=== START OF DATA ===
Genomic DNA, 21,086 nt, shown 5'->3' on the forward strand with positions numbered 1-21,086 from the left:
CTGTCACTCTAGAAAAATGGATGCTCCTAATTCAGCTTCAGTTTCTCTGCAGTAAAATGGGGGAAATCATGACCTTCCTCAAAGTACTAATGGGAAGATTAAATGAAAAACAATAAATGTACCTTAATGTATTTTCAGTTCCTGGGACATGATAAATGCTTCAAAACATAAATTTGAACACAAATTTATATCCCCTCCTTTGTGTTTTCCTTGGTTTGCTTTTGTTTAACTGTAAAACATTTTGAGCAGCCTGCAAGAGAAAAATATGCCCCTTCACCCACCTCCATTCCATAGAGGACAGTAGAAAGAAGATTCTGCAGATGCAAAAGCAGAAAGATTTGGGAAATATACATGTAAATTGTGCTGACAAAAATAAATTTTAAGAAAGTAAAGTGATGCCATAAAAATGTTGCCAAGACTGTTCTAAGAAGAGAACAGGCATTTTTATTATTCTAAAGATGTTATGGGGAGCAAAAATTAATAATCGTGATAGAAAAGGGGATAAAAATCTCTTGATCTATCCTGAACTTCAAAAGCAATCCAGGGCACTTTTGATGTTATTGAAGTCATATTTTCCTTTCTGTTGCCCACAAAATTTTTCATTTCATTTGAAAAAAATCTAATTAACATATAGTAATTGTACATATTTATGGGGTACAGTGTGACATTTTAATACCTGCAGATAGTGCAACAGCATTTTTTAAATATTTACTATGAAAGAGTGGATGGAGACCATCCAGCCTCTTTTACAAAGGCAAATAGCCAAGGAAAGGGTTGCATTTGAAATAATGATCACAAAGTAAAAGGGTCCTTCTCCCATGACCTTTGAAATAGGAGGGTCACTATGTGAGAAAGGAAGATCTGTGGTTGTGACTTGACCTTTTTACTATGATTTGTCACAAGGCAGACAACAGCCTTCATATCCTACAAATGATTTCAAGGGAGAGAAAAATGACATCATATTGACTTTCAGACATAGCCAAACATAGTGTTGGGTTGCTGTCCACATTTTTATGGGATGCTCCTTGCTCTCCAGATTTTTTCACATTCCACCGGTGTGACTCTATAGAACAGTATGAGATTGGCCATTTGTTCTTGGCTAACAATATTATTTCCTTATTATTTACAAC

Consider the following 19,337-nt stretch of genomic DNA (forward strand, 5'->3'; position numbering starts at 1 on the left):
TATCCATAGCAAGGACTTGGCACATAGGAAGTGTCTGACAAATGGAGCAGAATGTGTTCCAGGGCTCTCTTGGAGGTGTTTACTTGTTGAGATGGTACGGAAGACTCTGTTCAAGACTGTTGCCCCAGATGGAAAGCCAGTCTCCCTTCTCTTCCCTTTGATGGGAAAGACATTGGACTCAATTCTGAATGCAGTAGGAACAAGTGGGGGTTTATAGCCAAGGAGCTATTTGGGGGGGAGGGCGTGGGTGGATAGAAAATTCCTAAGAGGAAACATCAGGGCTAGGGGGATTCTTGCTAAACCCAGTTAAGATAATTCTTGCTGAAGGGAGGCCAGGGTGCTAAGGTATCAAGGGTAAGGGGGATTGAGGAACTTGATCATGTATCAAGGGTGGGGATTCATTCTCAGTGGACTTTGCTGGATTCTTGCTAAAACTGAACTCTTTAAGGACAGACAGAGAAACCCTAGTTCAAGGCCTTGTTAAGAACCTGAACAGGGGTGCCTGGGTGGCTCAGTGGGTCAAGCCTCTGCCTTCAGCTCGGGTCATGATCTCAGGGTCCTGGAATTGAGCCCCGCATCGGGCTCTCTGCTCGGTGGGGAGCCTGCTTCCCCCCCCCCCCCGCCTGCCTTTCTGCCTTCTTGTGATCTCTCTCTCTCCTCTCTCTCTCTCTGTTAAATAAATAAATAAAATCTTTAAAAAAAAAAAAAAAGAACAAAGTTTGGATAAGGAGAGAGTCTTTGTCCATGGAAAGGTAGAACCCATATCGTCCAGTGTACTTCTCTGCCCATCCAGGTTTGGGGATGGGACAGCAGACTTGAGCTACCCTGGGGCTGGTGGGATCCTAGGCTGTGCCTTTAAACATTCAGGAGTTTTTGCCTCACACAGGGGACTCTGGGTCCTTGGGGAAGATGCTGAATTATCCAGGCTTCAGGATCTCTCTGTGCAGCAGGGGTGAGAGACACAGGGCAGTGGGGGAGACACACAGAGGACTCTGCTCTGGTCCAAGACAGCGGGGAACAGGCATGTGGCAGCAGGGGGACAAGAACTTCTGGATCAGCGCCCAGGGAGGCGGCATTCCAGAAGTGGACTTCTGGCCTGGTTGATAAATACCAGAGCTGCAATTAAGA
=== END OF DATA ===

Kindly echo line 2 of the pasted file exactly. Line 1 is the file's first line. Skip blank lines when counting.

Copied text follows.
CTGTCACTCTAGAAAAATGGATGCTCCTAATTCAGCTTCAGTTTCTCTGCAGTAAAATGGGGGAAATCATGACCTTCCTCAAAGTACTAATGGGAAGATTAAATGAAAAACAATAAATGTACCTTAATGTATTTTCAGTTCCTGGGACATGATAAATGCTTCAAAACATAAATTTGAACACAAATTTATATCCCCTCCTTTGTGTTTTCCTTGGTTTGCTTTTGTTTAACTGTAAAACATTTTGAGCAGCCTGCAAGAGAAAAATATGCCCCTTCACCCACCTCCATTCCATAGAGGACAGTAGAAAGAAGATTCTGCAGATGCAAAAGCAGAAAGATTTGGGAAATATACATGTAAATTGTGCTGACAAAAATAAATTTTAAGAAAGTAAAGTGATGCCATAAAAATGTTGCCAAGACTGTTCTAAGAAGAGAACAGGCATTTTTATTATTCTAAAGATGTTATGGGGAGCAAAAATTAATAATCGTGATAGAAAAGGGGATAAAAATCTCTTGATCTATCCTGAACTTCAAAAGCAATCCAGGGCACTTTTGATGTTATTGAAGTCATATTTTCCTTTCTGTTGCCCACAAAATTTTTCATTTCATTTGAAAAAAATCTAATTAACATATAGTAATTGTACATATTTATGGGGTACAGTGTGACATTTTAATACCTGCAGATAGTGCAACAGCATTTTTTAAATATTTACTATGAAAGAGTGGATGGAGACCATCCAGCCTCTTTTACAAAGGCAAATAGCCAAGGAAAGGGTTGCATTTGAAATAATGATCACAAAGTAAAAGGGTCCTTCTCCCATGACCTTTGAAATAGGAGGGTCACTATGTGAGAAAGGAAGATCTGTGGTTGTGACTTGACCTTTTTACTATGATTTGTCACAAGGCAGACAACAGCCTTCATATCCTACAAATGATTTCAAGGGAGAGAAAAATGACATCATATTGACTTTCAGACATAGCCAAACATAGTGTTGGGTTGCTGTCCACATTTTTATGGGATGCTCCTTGCTCTCCAGATTTTTTCACATTCCACCGGTGTGACTCTATAGAACAGTATGAGATTGGCCATTTGTTCTTGGCTAACAATATTATTTCCTTATTATTTACAAC